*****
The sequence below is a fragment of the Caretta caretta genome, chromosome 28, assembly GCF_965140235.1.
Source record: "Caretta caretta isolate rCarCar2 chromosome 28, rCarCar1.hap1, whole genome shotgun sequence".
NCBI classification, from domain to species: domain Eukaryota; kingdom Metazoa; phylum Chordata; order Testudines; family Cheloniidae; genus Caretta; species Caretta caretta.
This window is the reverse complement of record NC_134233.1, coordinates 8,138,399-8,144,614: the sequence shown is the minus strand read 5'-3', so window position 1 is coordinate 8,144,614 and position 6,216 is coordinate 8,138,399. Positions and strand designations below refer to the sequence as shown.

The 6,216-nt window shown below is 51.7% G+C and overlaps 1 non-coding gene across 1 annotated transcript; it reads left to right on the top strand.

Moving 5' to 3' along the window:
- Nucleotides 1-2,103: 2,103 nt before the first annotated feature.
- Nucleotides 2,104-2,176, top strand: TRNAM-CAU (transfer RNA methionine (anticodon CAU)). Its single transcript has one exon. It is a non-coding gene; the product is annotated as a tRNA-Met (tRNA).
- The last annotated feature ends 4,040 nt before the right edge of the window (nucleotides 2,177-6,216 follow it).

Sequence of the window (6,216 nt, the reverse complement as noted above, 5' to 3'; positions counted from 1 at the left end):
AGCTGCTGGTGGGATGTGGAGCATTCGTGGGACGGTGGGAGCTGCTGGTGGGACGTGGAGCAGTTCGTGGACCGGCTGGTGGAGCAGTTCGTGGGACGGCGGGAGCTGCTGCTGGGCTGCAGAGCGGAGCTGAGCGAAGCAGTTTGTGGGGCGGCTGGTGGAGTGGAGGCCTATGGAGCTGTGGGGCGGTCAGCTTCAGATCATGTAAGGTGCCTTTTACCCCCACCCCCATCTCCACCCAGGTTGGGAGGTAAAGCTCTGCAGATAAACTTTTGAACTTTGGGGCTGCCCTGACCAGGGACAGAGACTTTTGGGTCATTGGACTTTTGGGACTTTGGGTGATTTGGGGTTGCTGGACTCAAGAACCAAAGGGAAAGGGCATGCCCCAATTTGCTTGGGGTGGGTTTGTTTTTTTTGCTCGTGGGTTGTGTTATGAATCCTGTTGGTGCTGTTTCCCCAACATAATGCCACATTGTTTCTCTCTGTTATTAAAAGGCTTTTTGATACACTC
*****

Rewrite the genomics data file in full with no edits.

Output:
The sequence below is a fragment of the Caretta caretta genome, chromosome 28, assembly GCF_965140235.1.
Source record: "Caretta caretta isolate rCarCar2 chromosome 28, rCarCar1.hap1, whole genome shotgun sequence".
NCBI classification, from domain to species: domain Eukaryota; kingdom Metazoa; phylum Chordata; order Testudines; family Cheloniidae; genus Caretta; species Caretta caretta.
This window is the reverse complement of record NC_134233.1, coordinates 8,138,399-8,144,614: the sequence shown is the minus strand read 5'-3', so window position 1 is coordinate 8,144,614 and position 6,216 is coordinate 8,138,399. Positions and strand designations below refer to the sequence as shown.

The 6,216-nt window shown below is 51.7% G+C and overlaps 1 non-coding gene across 1 annotated transcript; it reads left to right on the top strand.

Moving 5' to 3' along the window:
- Nucleotides 1-2,103: 2,103 nt before the first annotated feature.
- Nucleotides 2,104-2,176, top strand: TRNAM-CAU (transfer RNA methionine (anticodon CAU)). Its single transcript has one exon. It is a non-coding gene; the product is annotated as a tRNA-Met (tRNA).
- The last annotated feature ends 4,040 nt before the right edge of the window (nucleotides 2,177-6,216 follow it).

Sequence of the window (6,216 nt, the reverse complement as noted above, 5' to 3'; positions counted from 1 at the left end):
AGCTGCTGGTGGGATGTGGAGCATTCGTGGGACGGTGGGAGCTGCTGGTGGGACGTGGAGCAGTTCGTGGACCGGCTGGTGGAGCAGTTCGTGGGACGGCGGGAGCTGCTGCTGGGCTGCAGAGCGGAGCTGAGCGAAGCAGTTTGTGGGGCGGCTGGTGGAGTGGAGGCCTATGGAGCTGTGGGGCGGTCAGCTTCAGATCATGTAAGGTGCCTTTTACCCCCACCCCCATCTCCACCCAGGTTGGGAGGTAAAGCTCTGCAGATAAACTTTTGAACTTTGGGGCTGCCCTGACCAGGGACAGAGACTTTTGGGTCATTGGACTTTTGGGACTTTGGGTGATTTGGGGTTGCTGGACTCAAGAACCAAAGGGAAAGGGCATGCCCCAATTTGCTTGGGGTGGGTTTGTTTTTTTTGCTCGTGGGTTGTGTTATGAATCCTGTTGGTGCTGTTTCCCCAACATAATGCCACATTGTTTCTCTCTGTTATTAAAAGGCTTTTTGATACACTC